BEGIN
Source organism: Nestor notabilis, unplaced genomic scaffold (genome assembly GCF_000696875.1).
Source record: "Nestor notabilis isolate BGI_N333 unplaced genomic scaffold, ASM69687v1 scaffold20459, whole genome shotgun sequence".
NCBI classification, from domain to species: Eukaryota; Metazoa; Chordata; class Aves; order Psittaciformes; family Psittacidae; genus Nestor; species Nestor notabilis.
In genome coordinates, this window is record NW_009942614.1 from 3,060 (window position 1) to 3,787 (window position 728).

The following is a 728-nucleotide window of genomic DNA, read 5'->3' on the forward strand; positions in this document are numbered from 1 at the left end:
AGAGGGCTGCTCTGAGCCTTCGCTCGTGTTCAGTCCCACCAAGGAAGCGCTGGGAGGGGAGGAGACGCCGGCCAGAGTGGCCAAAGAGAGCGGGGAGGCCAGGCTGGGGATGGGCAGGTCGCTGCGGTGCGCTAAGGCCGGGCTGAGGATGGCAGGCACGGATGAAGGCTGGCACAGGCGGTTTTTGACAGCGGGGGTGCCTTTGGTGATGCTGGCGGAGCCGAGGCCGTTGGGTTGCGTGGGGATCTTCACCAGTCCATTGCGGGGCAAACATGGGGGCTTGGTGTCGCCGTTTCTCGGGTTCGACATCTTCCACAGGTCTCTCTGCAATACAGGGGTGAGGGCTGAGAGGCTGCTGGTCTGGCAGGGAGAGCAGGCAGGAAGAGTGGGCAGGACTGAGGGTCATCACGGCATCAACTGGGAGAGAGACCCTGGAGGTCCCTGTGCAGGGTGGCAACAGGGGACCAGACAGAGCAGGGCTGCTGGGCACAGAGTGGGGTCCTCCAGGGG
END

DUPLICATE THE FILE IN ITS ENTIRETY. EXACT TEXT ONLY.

Source organism: Nestor notabilis, unplaced genomic scaffold (genome assembly GCF_000696875.1).
Source record: "Nestor notabilis isolate BGI_N333 unplaced genomic scaffold, ASM69687v1 scaffold20459, whole genome shotgun sequence".
NCBI classification, from domain to species: Eukaryota; Metazoa; Chordata; class Aves; order Psittaciformes; family Psittacidae; genus Nestor; species Nestor notabilis.
In genome coordinates, this window is record NW_009942614.1 from 3,060 (window position 1) to 3,787 (window position 728).

The following is a 728-nucleotide window of genomic DNA, read 5'->3' on the forward strand; positions in this document are numbered from 1 at the left end:
AGAGGGCTGCTCTGAGCCTTCGCTCGTGTTCAGTCCCACCAAGGAAGCGCTGGGAGGGGAGGAGACGCCGGCCAGAGTGGCCAAAGAGAGCGGGGAGGCCAGGCTGGGGATGGGCAGGTCGCTGCGGTGCGCTAAGGCCGGGCTGAGGATGGCAGGCACGGATGAAGGCTGGCACAGGCGGTTTTTGACAGCGGGGGTGCCTTTGGTGATGCTGGCGGAGCCGAGGCCGTTGGGTTGCGTGGGGATCTTCACCAGTCCATTGCGGGGCAAACATGGGGGCTTGGTGTCGCCGTTTCTCGGGTTCGACATCTTCCACAGGTCTCTCTGCAATACAGGGGTGAGGGCTGAGAGGCTGCTGGTCTGGCAGGGAGAGCAGGCAGGAAGAGTGGGCAGGACTGAGGGTCATCACGGCATCAACTGGGAGAGAGACCCTGGAGGTCCCTGTGCAGGGTGGCAACAGGGGACCAGACAGAGCAGGGCTGCTGGGCACAGAGTGGGGTCCTCCAGGGG